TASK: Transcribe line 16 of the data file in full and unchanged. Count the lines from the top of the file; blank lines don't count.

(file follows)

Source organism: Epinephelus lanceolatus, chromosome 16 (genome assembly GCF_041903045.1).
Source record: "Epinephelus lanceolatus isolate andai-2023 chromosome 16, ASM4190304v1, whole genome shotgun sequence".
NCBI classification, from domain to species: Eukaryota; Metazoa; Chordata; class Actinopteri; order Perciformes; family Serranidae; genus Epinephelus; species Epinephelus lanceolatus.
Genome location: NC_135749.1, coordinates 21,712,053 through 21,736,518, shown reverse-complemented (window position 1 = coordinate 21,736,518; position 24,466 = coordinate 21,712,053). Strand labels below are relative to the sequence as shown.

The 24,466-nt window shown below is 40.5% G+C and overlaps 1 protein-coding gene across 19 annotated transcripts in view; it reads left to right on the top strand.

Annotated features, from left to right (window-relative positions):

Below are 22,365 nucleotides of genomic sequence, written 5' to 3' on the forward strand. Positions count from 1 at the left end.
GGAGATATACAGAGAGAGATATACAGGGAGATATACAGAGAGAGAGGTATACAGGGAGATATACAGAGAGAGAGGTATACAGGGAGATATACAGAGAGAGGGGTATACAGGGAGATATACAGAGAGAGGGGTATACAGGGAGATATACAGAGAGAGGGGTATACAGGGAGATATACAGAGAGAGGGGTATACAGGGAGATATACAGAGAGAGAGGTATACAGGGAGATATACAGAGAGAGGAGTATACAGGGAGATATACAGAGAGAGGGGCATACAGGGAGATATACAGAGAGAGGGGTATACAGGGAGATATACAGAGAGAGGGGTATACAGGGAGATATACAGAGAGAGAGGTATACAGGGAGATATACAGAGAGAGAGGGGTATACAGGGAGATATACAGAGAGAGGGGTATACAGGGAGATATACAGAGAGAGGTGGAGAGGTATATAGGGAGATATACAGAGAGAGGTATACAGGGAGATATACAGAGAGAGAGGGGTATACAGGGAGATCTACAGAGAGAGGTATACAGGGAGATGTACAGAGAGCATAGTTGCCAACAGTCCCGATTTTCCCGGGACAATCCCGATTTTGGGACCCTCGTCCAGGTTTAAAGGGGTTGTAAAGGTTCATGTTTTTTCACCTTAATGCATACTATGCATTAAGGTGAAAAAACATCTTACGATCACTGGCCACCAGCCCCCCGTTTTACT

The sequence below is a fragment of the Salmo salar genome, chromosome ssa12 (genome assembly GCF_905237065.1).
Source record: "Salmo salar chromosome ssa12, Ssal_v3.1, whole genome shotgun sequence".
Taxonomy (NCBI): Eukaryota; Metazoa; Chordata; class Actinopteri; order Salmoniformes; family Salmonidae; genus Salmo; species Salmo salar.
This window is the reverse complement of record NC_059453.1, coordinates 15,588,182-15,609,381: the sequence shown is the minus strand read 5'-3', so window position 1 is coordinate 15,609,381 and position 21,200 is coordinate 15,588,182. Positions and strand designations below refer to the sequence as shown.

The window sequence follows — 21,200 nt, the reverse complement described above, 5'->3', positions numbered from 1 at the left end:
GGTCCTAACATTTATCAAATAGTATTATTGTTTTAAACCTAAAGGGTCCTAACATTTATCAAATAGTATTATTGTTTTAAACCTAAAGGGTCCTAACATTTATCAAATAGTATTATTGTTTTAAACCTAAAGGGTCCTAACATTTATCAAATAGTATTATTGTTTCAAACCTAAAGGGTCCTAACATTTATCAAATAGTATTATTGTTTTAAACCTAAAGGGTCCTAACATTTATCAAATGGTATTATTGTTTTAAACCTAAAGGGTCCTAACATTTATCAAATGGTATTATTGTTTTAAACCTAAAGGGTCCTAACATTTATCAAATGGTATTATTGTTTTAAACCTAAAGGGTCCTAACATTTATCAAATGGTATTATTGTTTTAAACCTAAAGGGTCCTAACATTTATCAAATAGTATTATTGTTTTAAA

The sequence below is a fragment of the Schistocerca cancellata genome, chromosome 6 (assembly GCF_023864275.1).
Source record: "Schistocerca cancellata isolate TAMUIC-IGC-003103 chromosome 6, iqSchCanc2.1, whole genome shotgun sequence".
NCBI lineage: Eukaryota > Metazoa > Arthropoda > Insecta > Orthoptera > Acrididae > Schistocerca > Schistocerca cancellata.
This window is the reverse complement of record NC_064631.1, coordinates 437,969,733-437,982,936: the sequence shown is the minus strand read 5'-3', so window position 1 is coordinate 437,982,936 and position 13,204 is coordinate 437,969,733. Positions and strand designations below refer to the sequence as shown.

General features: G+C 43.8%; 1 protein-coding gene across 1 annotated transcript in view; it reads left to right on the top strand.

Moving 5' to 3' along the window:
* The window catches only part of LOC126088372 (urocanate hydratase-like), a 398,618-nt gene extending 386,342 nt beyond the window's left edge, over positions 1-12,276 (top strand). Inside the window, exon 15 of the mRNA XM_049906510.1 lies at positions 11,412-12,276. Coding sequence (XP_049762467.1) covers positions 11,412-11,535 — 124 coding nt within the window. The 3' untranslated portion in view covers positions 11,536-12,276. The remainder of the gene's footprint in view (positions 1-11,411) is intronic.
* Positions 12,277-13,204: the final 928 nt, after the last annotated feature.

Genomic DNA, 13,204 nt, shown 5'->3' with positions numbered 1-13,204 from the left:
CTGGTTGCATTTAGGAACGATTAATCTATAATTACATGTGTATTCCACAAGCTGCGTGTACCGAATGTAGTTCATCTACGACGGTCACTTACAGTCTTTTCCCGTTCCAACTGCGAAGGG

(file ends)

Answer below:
Source record: "Schistocerca cancellata isolate TAMUIC-IGC-003103 chromosome 6, iqSchCanc2.1, whole genome shotgun sequence".